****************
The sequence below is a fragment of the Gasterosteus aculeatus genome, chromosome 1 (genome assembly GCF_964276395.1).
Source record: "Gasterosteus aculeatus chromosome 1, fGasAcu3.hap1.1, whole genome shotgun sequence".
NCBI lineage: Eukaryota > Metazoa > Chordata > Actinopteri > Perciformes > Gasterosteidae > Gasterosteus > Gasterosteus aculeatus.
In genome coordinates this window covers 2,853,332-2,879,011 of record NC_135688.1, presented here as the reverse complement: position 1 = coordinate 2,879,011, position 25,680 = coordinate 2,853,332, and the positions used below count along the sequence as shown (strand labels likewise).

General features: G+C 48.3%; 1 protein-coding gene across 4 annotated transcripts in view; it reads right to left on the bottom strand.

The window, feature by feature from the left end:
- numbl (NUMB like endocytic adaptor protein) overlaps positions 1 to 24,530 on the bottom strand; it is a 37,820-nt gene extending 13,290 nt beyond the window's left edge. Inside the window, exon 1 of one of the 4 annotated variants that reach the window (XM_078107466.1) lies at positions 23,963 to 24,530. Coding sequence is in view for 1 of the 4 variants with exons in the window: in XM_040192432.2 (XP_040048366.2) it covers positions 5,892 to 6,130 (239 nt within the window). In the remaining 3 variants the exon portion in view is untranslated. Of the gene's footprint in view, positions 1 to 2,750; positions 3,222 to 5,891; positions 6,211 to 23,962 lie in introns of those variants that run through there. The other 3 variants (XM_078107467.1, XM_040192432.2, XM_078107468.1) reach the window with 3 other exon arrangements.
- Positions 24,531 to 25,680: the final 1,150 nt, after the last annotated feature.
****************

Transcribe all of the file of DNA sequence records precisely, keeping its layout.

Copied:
The sequence below is a fragment of the Gasterosteus aculeatus genome, chromosome 1 (genome assembly GCF_964276395.1).
Source record: "Gasterosteus aculeatus chromosome 1, fGasAcu3.hap1.1, whole genome shotgun sequence".
NCBI lineage: Eukaryota > Metazoa > Chordata > Actinopteri > Perciformes > Gasterosteidae > Gasterosteus > Gasterosteus aculeatus.
In genome coordinates this window covers 2,853,332-2,879,011 of record NC_135688.1, presented here as the reverse complement: position 1 = coordinate 2,879,011, position 25,680 = coordinate 2,853,332, and the positions used below count along the sequence as shown (strand labels likewise).

General features: G+C 48.3%; 1 protein-coding gene across 4 annotated transcripts in view; it reads right to left on the bottom strand.

The window, feature by feature from the left end:
- numbl (NUMB like endocytic adaptor protein) overlaps positions 1 to 24,530 on the bottom strand; it is a 37,820-nt gene extending 13,290 nt beyond the window's left edge. Inside the window, exon 1 of one of the 4 annotated variants that reach the window (XM_078107466.1) lies at positions 23,963 to 24,530. Coding sequence is in view for 1 of the 4 variants with exons in the window: in XM_040192432.2 (XP_040048366.2) it covers positions 5,892 to 6,130 (239 nt within the window). In the remaining 3 variants the exon portion in view is untranslated. Of the gene's footprint in view, positions 1 to 2,750; positions 3,222 to 5,891; positions 6,211 to 23,962 lie in introns of those variants that run through there. The other 3 variants (XM_078107467.1, XM_040192432.2, XM_078107468.1) reach the window with 3 other exon arrangements.
- Positions 24,531 to 25,680: the final 1,150 nt, after the last annotated feature.